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How to install/configure phpMyAdmin


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INSTALLING phpMyAdmin

 

OK, lemme add a bit more for phpMyAdmin, nice little program written in PHP to admin your new mysql databases..

 

First things first, we need to get the latest version of phpMyAdmin, at the time this tutorial was written the latest stable version was 2.5.6, and you can get it at;

 

The phpMyAdmin Home page

 

OK open a terminal/console window..

 

Change to the directory where you saved the downloaded file , such as;

 

cd /home/square/downloads  <enter>

 

okay, now we need to move the file to the root directory of your Apache webserver, which is usually /usr/local/apache/htdocs, also, root usually owns the Apache directory structure so you'll need to do the rest as root, so;

 

su  <enter>

 

Note: no dash needed, THIS time only.

 

Enter your root pass then press enter.

 

Now, lets move the file to where we need it;

 

mv phpMyAdmin-2.5.6.tar.gz /usr/local/apache/htdocs <enter>

 

Note: you may want to su - now to grab roots profile, if you think you'll need it.

 

Now make the Apache root directory your working directory;

 

cd /usr/local/apache/htdocs  <enter>

 

Now lets unpack the file;

 

tar -zxvf phpMyAdmin-2.5.6.tar.gz  <enter>

 

That will take a second, then, when the machine returns the prompt, do a directory listing;

 

ls  <enter>

 

You should see a new directory which has been created called phpMyAdmin-2.5.6, assuming you do, go ahead and get rid of the original file;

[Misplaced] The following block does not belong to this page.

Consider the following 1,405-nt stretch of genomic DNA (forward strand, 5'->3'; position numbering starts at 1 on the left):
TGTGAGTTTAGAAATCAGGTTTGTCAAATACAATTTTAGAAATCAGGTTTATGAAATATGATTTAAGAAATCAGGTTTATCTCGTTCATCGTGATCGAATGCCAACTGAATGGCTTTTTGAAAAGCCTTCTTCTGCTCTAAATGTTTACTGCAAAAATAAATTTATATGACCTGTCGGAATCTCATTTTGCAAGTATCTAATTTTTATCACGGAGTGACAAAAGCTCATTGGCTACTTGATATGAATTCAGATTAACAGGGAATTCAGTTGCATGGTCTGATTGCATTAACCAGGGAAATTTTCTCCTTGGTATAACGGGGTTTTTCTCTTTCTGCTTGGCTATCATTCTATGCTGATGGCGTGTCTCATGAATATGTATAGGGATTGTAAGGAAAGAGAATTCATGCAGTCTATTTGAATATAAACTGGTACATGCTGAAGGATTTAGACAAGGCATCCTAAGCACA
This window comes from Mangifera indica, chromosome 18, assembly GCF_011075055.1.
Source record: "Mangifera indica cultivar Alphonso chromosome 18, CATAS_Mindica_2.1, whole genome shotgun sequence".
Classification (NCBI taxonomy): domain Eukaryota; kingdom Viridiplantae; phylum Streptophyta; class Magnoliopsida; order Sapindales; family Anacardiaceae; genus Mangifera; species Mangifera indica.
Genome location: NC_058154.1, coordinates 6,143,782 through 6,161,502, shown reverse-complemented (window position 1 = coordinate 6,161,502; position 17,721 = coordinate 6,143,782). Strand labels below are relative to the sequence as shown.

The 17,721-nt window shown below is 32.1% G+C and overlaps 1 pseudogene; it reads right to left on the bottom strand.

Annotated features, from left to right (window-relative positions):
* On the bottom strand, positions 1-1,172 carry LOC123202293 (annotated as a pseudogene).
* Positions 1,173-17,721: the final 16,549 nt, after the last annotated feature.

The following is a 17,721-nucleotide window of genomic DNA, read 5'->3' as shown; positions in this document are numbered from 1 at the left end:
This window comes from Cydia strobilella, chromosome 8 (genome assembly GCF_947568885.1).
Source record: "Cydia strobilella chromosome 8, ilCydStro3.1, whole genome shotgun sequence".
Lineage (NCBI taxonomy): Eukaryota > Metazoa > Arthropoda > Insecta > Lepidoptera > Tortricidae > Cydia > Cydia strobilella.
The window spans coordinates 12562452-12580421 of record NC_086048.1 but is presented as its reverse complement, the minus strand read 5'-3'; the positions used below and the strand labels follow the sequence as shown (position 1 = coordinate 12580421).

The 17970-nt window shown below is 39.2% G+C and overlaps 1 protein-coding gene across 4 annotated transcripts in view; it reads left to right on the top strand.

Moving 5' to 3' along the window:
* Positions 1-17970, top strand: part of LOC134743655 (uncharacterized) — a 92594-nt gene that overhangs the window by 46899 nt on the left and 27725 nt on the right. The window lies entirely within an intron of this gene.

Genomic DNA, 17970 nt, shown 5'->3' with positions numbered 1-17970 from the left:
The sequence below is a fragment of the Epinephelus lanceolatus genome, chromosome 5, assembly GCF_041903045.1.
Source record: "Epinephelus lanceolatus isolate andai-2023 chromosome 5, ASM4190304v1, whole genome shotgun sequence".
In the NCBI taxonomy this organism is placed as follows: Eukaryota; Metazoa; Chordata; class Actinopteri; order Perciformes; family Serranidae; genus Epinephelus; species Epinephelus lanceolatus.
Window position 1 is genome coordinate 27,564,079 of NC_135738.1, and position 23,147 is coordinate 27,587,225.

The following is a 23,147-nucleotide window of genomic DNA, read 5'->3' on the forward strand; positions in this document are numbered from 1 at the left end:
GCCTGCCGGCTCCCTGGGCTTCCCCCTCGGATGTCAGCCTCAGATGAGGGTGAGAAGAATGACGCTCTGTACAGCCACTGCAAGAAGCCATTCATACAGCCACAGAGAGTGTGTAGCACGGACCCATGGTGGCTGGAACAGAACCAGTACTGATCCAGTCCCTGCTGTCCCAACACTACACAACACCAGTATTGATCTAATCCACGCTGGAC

rm phpMyAdmin-2.5.6.tar.gz <enter>

 

Now, the new directory name is a bit long, and definatley not something you want to type in all the time, so lets make it easier;

 

mv phpMyAdmin-2.5.6 phpmyadmin <enter>

 

Cool, now you've renamed the directory to something a little easier to remember, now make that your working directory;

 

cd phpmyadmin <enter>

 

 

CONFIGURING phpMyAdmin

 

Now, what we need to do is edit the config.inc.php file so it works with your setup. So using vi, or whatever your favorite editor happens to be, open config.inc.php, find the following lines, and edit them as appropriate for your setup;

 

...

$cfg['PmaAbsoluteUri'] = ''; (Default) 
$cfg['PmaAbsoluteUri'] = 'http://www.yoursite.com/phpmyadmin/'; (Edited) 

$cfg['Servers'][$i]['user'] = 'root'; (Default) 
$cfg['Servers'][$i]['user'] = 'your_MySQL_root_user'; (Edited) 

$cfg['Servers'][$i]['password'] = ''; (Default) 
$cfg['Servers'][$i]['password'] = 'your_password'; (Edited) 

...

 

Thats it, save the file and close it.

 

Now, lets see if it works, open a browser and point it to phpMyAdmin by using your site info such as www.yoursite.com/phpmyadmin, or, localhost/phpmyadmin if you are only working locally. If all is well you should see the welcome screen for phpMyAdmin !, if you don't, then check your logs and remember, Google is your friend. If you see a page full of PHP errors, make sure you used the correct username and password when you edited the lines mentioned above.

 

Now, knowing what this cool program is capable of, its probably not something you want just anyone to be able to access, luckily we can take care of that very easily using Apache 's authentication process, so lets do it !

 

Still as root make a directory to store the password file we will be creating;